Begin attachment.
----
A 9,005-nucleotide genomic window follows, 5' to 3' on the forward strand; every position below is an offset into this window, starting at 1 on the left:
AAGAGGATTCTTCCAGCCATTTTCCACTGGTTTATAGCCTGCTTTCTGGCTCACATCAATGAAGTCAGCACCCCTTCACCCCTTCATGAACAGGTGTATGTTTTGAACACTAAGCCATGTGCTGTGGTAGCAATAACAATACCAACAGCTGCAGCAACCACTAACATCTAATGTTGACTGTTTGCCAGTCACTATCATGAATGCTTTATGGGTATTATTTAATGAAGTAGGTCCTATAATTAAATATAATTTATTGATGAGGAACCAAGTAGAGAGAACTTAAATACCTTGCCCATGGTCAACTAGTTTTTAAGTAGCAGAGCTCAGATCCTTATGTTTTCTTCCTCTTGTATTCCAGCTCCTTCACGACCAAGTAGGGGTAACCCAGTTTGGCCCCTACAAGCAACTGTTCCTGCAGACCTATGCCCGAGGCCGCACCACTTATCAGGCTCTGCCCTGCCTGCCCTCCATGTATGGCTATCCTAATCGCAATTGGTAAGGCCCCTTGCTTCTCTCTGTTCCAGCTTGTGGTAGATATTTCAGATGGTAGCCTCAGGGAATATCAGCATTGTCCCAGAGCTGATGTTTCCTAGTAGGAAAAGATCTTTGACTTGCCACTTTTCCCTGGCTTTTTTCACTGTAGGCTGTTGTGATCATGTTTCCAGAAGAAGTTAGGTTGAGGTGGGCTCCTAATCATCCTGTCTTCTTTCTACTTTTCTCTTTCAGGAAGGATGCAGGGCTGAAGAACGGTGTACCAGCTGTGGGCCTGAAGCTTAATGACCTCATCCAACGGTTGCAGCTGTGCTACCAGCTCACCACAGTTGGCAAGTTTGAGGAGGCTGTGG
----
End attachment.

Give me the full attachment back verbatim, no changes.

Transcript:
A 9,005-nucleotide genomic window follows, 5' to 3' on the forward strand; every position below is an offset into this window, starting at 1 on the left:
AAGAGGATTCTTCCAGCCATTTTCCACTGGTTTATAGCCTGCTTTCTGGCTCACATCAATGAAGTCAGCACCCCTTCACCCCTTCATGAACAGGTGTATGTTTTGAACACTAAGCCATGTGCTGTGGTAGCAATAACAATACCAACAGCTGCAGCAACCACTAACATCTAATGTTGACTGTTTGCCAGTCACTATCATGAATGCTTTATGGGTATTATTTAATGAAGTAGGTCCTATAATTAAATATAATTTATTGATGAGGAACCAAGTAGAGAGAACTTAAATACCTTGCCCATGGTCAACTAGTTTTTAAGTAGCAGAGCTCAGATCCTTATGTTTTCTTCCTCTTGTATTCCAGCTCCTTCACGACCAAGTAGGGGTAACCCAGTTTGGCCCCTACAAGCAACTGTTCCTGCAGACCTATGCCCGAGGCCGCACCACTTATCAGGCTCTGCCCTGCCTGCCCTCCATGTATGGCTATCCTAATCGCAATTGGTAAGGCCCCTTGCTTCTCTCTGTTCCAGCTTGTGGTAGATATTTCAGATGGTAGCCTCAGGGAATATCAGCATTGTCCCAGAGCTGATGTTTCCTAGTAGGAAAAGATCTTTGACTTGCCACTTTTCCCTGGCTTTTTTCACTGTAGGCTGTTGTGATCATGTTTCCAGAAGAAGTTAGGTTGAGGTGGGCTCCTAATCATCCTGTCTTCTTTCTACTTTTCTCTTTCAGGAAGGATGCAGGGCTGAAGAACGGTGTACCAGCTGTGGGCCTGAAGCTTAATGACCTCATCCAACGGTTGCAGCTGTGCTACCAGCTCACCACAGTTGGCAAGTTTGAGGAGGCTGTGG